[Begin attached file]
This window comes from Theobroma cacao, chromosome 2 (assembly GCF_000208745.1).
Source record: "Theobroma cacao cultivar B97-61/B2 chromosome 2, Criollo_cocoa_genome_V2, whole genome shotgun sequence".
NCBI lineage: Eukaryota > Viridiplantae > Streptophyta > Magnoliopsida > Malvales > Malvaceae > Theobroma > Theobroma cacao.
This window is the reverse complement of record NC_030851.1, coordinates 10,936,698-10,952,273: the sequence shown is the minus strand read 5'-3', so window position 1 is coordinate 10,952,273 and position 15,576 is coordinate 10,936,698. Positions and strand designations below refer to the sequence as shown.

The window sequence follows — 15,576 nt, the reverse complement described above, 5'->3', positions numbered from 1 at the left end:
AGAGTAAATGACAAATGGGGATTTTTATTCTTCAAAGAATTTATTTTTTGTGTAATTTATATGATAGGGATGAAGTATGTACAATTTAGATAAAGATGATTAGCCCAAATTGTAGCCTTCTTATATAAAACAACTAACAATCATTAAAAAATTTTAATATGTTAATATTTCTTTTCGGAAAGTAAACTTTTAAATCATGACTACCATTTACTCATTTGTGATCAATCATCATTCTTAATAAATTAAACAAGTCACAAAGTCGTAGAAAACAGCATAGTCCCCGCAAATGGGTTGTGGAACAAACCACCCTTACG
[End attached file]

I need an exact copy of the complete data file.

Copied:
This window comes from Theobroma cacao, chromosome 2 (assembly GCF_000208745.1).
Source record: "Theobroma cacao cultivar B97-61/B2 chromosome 2, Criollo_cocoa_genome_V2, whole genome shotgun sequence".
NCBI lineage: Eukaryota > Viridiplantae > Streptophyta > Magnoliopsida > Malvales > Malvaceae > Theobroma > Theobroma cacao.
This window is the reverse complement of record NC_030851.1, coordinates 10,936,698-10,952,273: the sequence shown is the minus strand read 5'-3', so window position 1 is coordinate 10,952,273 and position 15,576 is coordinate 10,936,698. Positions and strand designations below refer to the sequence as shown.

The window sequence follows — 15,576 nt, the reverse complement described above, 5'->3', positions numbered from 1 at the left end:
AGAGTAAATGACAAATGGGGATTTTTATTCTTCAAAGAATTTATTTTTTGTGTAATTTATATGATAGGGATGAAGTATGTACAATTTAGATAAAGATGATTAGCCCAAATTGTAGCCTTCTTATATAAAACAACTAACAATCATTAAAAAATTTTAATATGTTAATATTTCTTTTCGGAAAGTAAACTTTTAAATCATGACTACCATTTACTCATTTGTGATCAATCATCATTCTTAATAAATTAAACAAGTCACAAAGTCGTAGAAAACAGCATAGTCCCCGCAAATGGGTTGTGGAACAAACCACCCTTACG